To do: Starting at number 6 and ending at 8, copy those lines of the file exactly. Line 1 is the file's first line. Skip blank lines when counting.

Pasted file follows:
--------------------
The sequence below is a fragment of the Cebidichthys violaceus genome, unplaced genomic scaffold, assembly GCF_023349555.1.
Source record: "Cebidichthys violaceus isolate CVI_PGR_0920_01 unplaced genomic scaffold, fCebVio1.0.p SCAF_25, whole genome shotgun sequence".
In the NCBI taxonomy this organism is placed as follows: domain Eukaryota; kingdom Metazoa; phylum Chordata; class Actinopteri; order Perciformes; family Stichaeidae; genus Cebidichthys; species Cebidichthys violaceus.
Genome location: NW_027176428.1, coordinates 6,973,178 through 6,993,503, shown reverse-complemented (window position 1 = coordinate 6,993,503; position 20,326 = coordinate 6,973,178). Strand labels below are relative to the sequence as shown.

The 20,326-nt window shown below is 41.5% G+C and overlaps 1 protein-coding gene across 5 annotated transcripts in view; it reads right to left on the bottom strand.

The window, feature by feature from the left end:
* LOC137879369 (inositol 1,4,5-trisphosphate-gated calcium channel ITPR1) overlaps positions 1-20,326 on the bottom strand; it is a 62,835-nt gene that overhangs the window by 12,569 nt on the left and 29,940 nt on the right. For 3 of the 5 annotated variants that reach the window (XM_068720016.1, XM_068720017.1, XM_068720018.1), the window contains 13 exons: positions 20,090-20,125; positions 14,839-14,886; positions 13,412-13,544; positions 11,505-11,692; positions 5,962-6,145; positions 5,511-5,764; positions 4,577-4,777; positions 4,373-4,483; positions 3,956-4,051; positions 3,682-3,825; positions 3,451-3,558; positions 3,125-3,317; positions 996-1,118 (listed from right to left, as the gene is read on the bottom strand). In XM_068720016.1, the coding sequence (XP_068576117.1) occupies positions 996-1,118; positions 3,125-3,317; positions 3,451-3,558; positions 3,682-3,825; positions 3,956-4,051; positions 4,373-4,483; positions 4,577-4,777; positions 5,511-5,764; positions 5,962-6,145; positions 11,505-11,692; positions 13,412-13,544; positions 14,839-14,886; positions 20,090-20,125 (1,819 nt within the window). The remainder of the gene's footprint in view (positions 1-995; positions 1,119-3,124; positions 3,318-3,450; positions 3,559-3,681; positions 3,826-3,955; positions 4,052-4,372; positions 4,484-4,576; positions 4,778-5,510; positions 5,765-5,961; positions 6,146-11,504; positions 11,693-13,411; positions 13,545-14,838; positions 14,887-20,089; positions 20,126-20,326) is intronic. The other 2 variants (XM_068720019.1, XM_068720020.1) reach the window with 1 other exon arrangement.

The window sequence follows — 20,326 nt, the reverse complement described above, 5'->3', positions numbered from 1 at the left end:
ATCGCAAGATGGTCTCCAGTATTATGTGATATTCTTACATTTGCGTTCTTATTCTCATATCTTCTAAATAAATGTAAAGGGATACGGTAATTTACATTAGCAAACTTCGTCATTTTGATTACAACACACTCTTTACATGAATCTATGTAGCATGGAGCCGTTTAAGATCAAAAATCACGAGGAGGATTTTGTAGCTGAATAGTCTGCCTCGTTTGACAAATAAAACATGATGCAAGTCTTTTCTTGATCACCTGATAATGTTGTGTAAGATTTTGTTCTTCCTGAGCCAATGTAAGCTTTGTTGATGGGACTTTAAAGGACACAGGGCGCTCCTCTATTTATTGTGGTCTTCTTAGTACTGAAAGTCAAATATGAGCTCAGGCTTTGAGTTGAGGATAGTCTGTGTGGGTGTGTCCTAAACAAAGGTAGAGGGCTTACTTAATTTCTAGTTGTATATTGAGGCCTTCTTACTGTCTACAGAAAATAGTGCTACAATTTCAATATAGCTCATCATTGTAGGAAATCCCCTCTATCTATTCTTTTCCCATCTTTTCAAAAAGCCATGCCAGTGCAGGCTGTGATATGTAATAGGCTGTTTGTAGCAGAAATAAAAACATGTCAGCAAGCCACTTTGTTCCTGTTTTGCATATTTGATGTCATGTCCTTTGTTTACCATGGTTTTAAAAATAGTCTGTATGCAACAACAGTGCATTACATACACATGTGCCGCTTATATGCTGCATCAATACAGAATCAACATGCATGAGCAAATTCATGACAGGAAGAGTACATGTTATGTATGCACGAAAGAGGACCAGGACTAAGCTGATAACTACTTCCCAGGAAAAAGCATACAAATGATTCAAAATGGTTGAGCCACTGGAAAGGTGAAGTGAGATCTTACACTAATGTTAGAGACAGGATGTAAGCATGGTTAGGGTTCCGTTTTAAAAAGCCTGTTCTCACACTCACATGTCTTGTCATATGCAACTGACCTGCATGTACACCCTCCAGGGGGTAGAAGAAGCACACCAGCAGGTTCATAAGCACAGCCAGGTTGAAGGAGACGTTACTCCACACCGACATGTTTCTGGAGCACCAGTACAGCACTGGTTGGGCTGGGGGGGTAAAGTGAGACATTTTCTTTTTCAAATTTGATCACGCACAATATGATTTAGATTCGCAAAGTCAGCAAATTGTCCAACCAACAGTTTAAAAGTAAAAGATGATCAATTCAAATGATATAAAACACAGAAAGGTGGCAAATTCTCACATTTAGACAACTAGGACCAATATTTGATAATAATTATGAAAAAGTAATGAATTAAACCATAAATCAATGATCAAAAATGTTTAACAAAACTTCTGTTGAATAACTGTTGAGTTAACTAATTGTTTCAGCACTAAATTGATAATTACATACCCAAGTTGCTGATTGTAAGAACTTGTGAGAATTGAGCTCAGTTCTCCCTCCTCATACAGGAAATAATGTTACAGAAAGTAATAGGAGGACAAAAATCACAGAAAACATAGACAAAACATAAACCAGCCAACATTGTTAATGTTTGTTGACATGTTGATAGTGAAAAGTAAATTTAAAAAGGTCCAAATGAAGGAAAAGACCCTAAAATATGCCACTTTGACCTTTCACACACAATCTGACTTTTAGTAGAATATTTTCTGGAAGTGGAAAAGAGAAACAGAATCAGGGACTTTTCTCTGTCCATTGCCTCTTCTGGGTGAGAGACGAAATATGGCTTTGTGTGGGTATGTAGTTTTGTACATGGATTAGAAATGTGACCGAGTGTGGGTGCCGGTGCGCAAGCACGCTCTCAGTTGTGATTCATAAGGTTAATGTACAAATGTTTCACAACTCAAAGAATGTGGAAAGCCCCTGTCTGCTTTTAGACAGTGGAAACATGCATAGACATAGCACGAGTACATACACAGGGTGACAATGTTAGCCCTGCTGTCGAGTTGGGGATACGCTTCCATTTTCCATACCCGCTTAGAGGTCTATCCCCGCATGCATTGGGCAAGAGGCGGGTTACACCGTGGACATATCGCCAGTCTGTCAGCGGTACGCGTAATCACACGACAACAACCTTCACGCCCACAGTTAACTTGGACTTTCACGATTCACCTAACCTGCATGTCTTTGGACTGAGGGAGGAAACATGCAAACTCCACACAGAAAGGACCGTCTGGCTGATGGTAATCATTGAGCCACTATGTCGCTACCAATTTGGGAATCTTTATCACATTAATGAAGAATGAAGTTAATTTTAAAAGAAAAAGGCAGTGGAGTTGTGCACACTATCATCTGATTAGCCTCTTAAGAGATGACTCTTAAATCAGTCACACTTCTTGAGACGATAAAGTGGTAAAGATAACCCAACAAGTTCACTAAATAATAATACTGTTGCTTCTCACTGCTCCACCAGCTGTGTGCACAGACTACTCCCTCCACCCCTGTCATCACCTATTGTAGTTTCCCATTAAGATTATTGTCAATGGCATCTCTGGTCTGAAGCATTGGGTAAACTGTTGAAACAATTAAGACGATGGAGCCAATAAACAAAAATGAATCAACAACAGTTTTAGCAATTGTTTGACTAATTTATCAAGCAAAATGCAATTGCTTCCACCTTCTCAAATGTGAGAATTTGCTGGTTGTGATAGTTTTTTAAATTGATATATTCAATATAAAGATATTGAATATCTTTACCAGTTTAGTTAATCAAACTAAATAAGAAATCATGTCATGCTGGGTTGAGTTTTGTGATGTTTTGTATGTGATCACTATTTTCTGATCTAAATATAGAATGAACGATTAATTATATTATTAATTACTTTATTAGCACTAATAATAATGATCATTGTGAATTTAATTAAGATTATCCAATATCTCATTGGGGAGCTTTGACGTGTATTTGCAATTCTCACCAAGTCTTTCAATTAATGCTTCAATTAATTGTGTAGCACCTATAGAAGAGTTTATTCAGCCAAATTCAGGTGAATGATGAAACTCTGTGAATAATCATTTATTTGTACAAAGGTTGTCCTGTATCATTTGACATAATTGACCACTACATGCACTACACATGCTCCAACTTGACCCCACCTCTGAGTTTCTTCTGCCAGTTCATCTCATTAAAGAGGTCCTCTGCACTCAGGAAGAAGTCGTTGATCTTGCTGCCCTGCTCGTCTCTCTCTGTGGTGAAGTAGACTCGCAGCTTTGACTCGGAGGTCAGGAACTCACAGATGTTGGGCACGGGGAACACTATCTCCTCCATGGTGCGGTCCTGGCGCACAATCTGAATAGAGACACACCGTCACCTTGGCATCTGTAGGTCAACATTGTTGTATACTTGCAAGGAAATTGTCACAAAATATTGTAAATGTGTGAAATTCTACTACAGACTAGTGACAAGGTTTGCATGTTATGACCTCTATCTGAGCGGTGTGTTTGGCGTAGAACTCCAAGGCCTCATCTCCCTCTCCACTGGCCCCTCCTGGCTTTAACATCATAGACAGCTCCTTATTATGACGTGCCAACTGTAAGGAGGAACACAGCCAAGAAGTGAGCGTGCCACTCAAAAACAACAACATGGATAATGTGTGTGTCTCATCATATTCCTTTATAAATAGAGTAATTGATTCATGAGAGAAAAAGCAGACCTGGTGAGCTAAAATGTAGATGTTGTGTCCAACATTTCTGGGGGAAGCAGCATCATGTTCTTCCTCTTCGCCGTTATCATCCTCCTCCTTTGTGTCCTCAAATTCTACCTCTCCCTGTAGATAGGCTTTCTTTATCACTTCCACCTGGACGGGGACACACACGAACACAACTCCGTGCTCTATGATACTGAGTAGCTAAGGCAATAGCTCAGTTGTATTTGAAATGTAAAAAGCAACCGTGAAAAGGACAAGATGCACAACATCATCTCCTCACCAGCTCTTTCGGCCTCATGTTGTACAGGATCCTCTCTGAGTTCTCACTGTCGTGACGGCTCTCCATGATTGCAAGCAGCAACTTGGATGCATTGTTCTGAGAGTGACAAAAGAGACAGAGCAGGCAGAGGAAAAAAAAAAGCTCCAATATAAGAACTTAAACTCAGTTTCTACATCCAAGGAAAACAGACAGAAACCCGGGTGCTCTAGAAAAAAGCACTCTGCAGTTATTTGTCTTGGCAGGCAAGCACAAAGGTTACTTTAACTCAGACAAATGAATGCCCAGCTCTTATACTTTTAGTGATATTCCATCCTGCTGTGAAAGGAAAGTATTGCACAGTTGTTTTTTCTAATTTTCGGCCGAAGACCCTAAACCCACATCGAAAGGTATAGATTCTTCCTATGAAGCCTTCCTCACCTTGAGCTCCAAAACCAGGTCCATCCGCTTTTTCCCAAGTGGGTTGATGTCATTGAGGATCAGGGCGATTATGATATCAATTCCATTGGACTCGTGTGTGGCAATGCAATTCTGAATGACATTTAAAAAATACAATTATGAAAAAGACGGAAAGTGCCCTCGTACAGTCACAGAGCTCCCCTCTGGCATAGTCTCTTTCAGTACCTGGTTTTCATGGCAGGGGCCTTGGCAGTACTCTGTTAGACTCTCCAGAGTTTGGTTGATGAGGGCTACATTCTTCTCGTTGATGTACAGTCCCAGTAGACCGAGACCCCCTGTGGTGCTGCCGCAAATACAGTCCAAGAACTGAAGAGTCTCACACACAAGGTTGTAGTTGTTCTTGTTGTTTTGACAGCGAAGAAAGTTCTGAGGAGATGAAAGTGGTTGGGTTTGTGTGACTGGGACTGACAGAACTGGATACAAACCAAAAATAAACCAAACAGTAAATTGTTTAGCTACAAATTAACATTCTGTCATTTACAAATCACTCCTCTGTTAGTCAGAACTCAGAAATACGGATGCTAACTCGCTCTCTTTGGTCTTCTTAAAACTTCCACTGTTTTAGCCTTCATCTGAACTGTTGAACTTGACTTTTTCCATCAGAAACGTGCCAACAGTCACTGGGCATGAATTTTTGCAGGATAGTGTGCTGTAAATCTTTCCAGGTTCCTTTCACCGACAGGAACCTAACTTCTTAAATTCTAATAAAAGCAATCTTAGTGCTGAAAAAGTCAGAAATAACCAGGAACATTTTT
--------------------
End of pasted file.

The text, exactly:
The window, feature by feature from the left end:
* LOC137879369 (inositol 1,4,5-trisphosphate-gated calcium channel ITPR1) overlaps positions 1-20,326 on the bottom strand; it is a 62,835-nt gene that overhangs the window by 12,569 nt on the left and 29,940 nt on the right. For 3 of the 5 annotated variants that reach the window (XM_068720016.1, XM_068720017.1, XM_068720018.1), the window contains 13 exons: positions 20,090-20,125; positions 14,839-14,886; positions 13,412-13,544; positions 11,505-11,692; positions 5,962-6,145; positions 5,511-5,764; positions 4,577-4,777; positions 4,373-4,483; positions 3,956-4,051; positions 3,682-3,825; positions 3,451-3,558; positions 3,125-3,317; positions 996-1,118 (listed from right to left, as the gene is read on the bottom strand). In XM_068720016.1, the coding sequence (XP_068576117.1) occupies positions 996-1,118; positions 3,125-3,317; positions 3,451-3,558; positions 3,682-3,825; positions 3,956-4,051; positions 4,373-4,483; positions 4,577-4,777; positions 5,511-5,764; positions 5,962-6,145; positions 11,505-11,692; positions 13,412-13,544; positions 14,839-14,886; positions 20,090-20,125 (1,819 nt within the window). The remainder of the gene's footprint in view (positions 1-995; positions 1,119-3,124; positions 3,318-3,450; positions 3,559-3,681; positions 3,826-3,955; positions 4,052-4,372; positions 4,484-4,576; positions 4,778-5,510; positions 5,765-5,961; positions 6,146-11,504; positions 11,693-13,411; positions 13,545-14,838; positions 14,887-20,089; positions 20,126-20,326) is intronic. The other 2 variants (XM_068720019.1, XM_068720020.1) reach the window with 1 other exon arrangement.

The window sequence follows — 20,326 nt, the reverse complement described above, 5'->3', positions numbered from 1 at the left end: